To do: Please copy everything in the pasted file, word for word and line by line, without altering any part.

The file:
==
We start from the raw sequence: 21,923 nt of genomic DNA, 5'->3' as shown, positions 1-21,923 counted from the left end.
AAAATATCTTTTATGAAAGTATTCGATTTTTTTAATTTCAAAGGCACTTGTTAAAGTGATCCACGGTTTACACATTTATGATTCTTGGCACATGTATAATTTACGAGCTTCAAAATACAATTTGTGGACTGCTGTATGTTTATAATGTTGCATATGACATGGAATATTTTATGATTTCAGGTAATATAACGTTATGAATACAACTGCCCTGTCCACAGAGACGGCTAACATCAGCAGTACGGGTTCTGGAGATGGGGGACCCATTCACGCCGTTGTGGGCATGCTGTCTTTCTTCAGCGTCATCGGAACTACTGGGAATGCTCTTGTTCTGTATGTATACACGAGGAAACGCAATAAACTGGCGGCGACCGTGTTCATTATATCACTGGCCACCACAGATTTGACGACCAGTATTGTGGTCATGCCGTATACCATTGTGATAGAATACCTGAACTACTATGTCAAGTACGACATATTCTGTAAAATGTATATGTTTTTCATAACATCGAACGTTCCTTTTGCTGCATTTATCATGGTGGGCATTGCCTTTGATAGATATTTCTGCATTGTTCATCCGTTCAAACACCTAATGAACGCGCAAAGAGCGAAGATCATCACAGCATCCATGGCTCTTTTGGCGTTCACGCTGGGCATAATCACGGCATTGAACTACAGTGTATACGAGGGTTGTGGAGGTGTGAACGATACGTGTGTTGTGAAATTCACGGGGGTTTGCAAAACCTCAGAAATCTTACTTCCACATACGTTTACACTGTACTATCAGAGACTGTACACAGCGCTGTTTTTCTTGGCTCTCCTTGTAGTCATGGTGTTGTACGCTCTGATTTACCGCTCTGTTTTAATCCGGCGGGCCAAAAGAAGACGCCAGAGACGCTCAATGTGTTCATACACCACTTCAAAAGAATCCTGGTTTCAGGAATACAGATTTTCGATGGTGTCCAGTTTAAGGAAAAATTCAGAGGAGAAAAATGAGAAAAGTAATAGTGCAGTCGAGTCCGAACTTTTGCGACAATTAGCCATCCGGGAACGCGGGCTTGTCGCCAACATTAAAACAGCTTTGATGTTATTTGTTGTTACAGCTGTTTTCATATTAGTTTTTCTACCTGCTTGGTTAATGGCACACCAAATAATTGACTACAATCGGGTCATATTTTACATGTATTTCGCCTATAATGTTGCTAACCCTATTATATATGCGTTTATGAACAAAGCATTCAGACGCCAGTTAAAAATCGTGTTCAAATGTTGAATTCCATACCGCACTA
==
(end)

We start from the raw sequence: 21,923 nt of genomic DNA, 5'->3' as shown, positions 1-21,923 counted from the left end.
AAAATATCTTTTATGAAAGTATTCGATTTTTTTAATTTCAAAGGCACTTGTTAAAGTGATCCACGGTTTACACATTTATGATTCTTGGCACATGTATAATTTACGAGCTTCAAAATACAATTTGTGGACTGCTGTATGTTTATAATGTTGCATATGACATGGAATATTTTATGATTTCAGGTAATATAACGTTATGAATACAACTGCCCTGTCCACAGAGACGGCTAACATCAGCAGTACGGGTTCTGGAGATGGGGGACCCATTCACGCCGTTGTGGGCATGCTGTCTTTCTTCAGCGTCATCGGAACTACTGGGAATGCTCTTGTTCTGTATGTATACACGAGGAAACGCAATAAACTGGCGGCGACCGTGTTCATTATATCACTGGCCACCACAGATTTGACGACCAGTATTGTGGTCATGCCGTATACCATTGTGATAGAATACCTGAACTACTATGTCAAGTACGACATATTCTGTAAAATGTATATGTTTTTCATAACATCGAACGTTCCTTTTGCTGCATTTATCATGGTGGGCATTGCCTTTGATAGATATTTCTGCATTGTTCATCCGTTCAAACACCTAATGAACGCGCAAAGAGCGAAGATCATCACAGCATCCATGGCTCTTTTGGCGTTCACGCTGGGCATAATCACGGCATTGAACTACAGTGTATACGAGGGTTGTGGAGGTGTGAACGATACGTGTGTTGTGAAATTCACGGGGGTTTGCAAAACCTCAGAAATCTTACTTCCACATACGTTTACACTGTACTATCAGAGACTGTACACAGCGCTGTTTTTCTTGGCTCTCCTTGTAGTCATGGTGTTGTACGCTCTGATTTACCGCTCTGTTTTAATCCGGCGGGCCAAAAGAAGACGCCAGAGACGCTCAATGTGTTCATACACCACTTCAAAAGAATCCTGGTTTCAGGAATACAGATTTTCGATGGTGTCCAGTTTAAGGAAAAATTCAGAGGAGAAAAATGAGAAAAGTAATAGTGCAGTCGAGTCCGAACTTTTGCGACAATTAGCCATCCGGGAACGCGGGCTTGTCGCCAACATTAAAACAGCTTTGATGTTATTTGTTGTTACAGCTGTTTTCATATTAGTTTTTCTACCTGCTTGGTTAATGGCACACCAAATAATTGACTACAATCGGGTCATATTTTACATGTATTTCGCCTATAATGTTGCTAACCCTATTATATATGCGTTTATGAACAAAGCATTCAGACGCCAGTTAAAAATCGTGTTCAAATGTTGAATTCCATACCGCACTA